Artillery Row

Giving straight white men all the best jobs isn’t always good news

Why should we expect BBC lifer Tim Davie to end BBC bias or high pay?

It is good of Tim Davie, the new BBC Director General, to have admitted so soon into the job what executives there so often deny (and which BBC loyalists outside the corporation hysterically denounce as being proto-fascism, when right-wingers or Brexiteers make this accusation). Which is that it has a chronic problem with bias, and, too many staff are paid too much. But his gimmick to tackle the problem of bias, by cracking down on what staff say online, should not be trusted. It’s an obvious, deliberate distraction: don’t fall for this self-serving spin.

Since Davie took the reins there has been a near-constant stream of negative headlines. The BBC’s annual report revealed how they have haemorrhaged a quarter of a million licence fee payers whilst staff wages increased. Davies briefed out a well-timed story insisting he intended to crack down on the number of middle managers (253 “senior leaders” at the BBC were paid £37.5 million last year, or £148,221 on average). But why should we trust him when we have been hearing this for four years, ever since they were forced to begin publishing these numbers, and demonstrably to no effect? Tim Davie would not have to be making all these promises all over again if his predecessors had actually meant them, let alone delivered. At some point we are going to have to judge the BBC on its actual track record, rather than the story it press releases about itself.

The matter of disclosing what the money taxpayers fork over to the BBC is spent on is a case study in everything that’s wrong with the Corporation. They fought it for years; they claimed, implausibly, that it would lead to their top talent being poached; they did not say by whom, nor what would be wrong with this anyway. Not that you would know from the BBC’s self-serving account – which is a polite way of saying: its incorrigible habit of pretending it never told the lies it told – but who ever was going to spend BBC levels of money on the talent the way they incontinently did? No one it turns out. Not even the BBC, the BBC now finally admits. All of this has only happened because the BBC was belatedly subject to the public scrutiny it demands of others but arrogantly, dishonestly rejected for itself.

He can stop his staff from revealing their opinions. But that’s not the problem

Even in his brief period as DG, Davie has already flip-flopped once. Despite pledging to come down firmly on staff campaigning online, the new boss soon revealed some of the BBC’s highest earning campaigners, including Gary Lineker, could keep hectoring away on whatever empty platitude is fashionable this week. Lineker responded by casually mocking the idea of impartiality (and high pay) on Twitter. If the face of BBC sport is exempt, why should more junior staff follow the rules? Or is it one rule for them and another for everyone else?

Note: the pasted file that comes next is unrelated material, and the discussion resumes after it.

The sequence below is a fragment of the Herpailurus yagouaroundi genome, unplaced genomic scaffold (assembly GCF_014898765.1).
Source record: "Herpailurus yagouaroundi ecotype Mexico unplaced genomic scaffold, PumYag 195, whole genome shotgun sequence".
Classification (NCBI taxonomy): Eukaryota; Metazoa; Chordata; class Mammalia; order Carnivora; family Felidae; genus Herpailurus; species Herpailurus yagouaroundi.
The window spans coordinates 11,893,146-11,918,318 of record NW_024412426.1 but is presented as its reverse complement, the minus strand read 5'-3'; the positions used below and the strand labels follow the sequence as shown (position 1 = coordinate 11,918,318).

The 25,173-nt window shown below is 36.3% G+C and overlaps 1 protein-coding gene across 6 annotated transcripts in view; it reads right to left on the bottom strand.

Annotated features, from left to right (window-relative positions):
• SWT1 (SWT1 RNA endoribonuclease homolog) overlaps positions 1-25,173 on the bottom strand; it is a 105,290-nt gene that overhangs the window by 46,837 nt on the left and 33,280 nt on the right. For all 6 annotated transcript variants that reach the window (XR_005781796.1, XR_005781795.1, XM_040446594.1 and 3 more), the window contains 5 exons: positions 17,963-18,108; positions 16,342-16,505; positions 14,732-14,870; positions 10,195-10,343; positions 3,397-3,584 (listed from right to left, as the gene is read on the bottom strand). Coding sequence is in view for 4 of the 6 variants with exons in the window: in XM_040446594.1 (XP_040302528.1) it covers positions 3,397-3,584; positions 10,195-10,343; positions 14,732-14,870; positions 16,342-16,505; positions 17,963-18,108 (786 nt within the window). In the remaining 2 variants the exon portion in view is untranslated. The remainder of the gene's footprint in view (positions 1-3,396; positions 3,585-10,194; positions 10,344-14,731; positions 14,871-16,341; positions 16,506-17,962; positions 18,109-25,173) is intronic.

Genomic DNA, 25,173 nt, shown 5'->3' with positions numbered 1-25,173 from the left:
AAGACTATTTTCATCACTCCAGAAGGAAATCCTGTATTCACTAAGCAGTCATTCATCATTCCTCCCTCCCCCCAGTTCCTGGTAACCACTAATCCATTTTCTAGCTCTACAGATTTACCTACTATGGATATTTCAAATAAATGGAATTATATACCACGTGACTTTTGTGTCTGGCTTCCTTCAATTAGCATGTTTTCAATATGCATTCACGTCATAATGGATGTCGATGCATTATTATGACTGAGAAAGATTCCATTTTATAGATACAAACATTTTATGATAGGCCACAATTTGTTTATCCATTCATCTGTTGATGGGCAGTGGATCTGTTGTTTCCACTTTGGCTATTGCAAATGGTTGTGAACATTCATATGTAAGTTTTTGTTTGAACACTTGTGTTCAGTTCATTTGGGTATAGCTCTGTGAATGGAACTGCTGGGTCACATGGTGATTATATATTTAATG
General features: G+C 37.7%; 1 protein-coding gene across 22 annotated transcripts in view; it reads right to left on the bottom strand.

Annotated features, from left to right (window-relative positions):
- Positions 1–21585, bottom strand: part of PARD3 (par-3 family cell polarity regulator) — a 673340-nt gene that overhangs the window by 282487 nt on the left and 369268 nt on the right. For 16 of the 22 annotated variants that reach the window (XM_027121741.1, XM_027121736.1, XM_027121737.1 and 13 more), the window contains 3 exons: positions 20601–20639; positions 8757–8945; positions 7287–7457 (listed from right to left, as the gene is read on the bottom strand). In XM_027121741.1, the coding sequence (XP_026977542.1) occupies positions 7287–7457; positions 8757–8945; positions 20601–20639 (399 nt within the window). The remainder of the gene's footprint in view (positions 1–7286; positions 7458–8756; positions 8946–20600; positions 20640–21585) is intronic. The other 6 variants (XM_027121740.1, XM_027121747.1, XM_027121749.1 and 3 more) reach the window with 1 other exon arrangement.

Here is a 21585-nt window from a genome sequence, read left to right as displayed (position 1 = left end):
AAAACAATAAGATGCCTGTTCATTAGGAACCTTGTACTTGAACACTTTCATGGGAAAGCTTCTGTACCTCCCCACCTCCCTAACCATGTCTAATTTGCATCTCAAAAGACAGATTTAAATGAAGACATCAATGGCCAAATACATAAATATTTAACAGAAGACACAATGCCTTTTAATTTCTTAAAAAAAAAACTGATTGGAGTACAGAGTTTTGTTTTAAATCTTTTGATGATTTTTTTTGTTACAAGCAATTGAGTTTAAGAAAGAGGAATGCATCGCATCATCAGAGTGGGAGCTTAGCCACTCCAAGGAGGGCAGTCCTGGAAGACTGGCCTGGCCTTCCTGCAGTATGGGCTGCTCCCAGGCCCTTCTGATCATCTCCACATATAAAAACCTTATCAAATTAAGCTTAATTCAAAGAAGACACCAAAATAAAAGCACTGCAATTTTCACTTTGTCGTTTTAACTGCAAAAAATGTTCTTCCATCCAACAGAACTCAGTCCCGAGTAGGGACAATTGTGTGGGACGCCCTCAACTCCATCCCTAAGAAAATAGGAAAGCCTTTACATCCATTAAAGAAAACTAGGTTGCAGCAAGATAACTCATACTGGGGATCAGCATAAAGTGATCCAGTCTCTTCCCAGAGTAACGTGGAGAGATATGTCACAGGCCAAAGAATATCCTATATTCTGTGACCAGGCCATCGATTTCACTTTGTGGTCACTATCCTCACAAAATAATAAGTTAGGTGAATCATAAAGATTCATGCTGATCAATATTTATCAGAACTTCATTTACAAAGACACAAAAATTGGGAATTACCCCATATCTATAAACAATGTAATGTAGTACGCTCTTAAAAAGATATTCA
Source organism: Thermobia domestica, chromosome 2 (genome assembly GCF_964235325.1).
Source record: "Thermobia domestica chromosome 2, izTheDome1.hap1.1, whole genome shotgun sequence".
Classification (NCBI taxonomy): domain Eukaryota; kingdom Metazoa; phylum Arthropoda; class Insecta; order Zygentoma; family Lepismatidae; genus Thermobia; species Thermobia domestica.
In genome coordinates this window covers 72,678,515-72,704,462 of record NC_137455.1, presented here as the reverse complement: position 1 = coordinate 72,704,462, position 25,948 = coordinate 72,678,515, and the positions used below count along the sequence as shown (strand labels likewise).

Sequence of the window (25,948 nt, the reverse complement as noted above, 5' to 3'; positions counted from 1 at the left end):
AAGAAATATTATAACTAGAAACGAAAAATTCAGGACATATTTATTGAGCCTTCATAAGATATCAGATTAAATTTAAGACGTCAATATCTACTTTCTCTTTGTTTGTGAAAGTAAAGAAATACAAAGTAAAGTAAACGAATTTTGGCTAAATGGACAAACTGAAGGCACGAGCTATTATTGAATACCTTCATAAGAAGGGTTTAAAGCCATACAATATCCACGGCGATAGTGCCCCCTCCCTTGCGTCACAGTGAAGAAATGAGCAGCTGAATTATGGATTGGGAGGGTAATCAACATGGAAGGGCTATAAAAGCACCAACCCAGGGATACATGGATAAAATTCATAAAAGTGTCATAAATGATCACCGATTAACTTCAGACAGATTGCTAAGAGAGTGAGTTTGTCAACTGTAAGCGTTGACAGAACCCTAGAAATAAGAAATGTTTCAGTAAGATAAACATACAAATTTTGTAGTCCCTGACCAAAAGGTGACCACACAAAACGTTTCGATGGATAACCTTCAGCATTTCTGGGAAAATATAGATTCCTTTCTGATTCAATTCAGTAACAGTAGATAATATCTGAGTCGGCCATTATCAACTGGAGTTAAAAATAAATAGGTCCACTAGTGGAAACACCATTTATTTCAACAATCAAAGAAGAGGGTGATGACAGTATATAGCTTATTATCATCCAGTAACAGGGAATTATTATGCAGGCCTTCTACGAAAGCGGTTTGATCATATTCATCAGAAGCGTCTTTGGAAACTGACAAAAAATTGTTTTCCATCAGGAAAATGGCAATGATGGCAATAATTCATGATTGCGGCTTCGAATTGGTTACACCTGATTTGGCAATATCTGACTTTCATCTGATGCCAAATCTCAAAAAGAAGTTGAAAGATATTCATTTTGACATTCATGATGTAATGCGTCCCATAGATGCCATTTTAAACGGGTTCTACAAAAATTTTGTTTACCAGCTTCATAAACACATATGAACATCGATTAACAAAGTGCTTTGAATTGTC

Familiar but fresh controversies have also continued to arise, with the BBC inexplicably moving to ban phrases like “nitty-gritty” and “whiter than white” because, in their strange identity politics echo chamber, these platitudinous phrases are now deemed bigoted.

Davie used the word impartial eleven times in his first big speech in the job. But when it came to solutions, he had little of substance to say. He mentioned some training and “declaration of external interests” in one sentence. He vaguely called for a “wider spectrum of views” and for staff to spend time outside London, which we also heard, repeatedly, from Davie’s predecessor Tony Hall without anything changing for the better. The only other specific he got into was staff’s use of social media.

Since its rise, Twitter has indeed offered us a window into what the BBC bubble believes. And stopping staff sharing their views there will merely obscure that window, not fix the root problem. BBC bias manifests itself in much deeper and subtler ways than just rants on social media. The insults, condescensions, and virtue singling dished out online by BBC staff are often provocative and increasingly brazen, but they are not the vehicle for the BBC pushing an agenda. From ‘Thought for the Day’ to children’s programming and audience selection, this happens much more subtly.

Let’s look at the most explosive recent example, when the BBC Proms banned the lyrics to eighteenth-century folk songs, reportedly in response to Black Lives Matter (or a Finnish conductor’s hazy notion of what BLM amounted to). The BBC Press Office later tried to blame the coronavirus, not political correctness, and the backlash was subsequently called a “manufactured controversy” in the Guardian. But thanks to Twitter, we know one BBC executive thought the songs are equivalent to Nazi anthems and a number of young producers were so disgusted by the “problematic” music the were happy to discuss it in public. Thanks to Twitter, the tall story did not stand, and the source of the bias was clear.

Why does the BBC have a “gender and identity” correspondent but not an “illegal immigration” one?

That source, of course, is the ideology and agenda of the people making decisions at the BBC. Such people are welcome to their views but we should not be threatened with jail for the pleasure of enjoying them. And their agenda should not be presented as neutral and afforded the extra weight a state broadcaster conveys.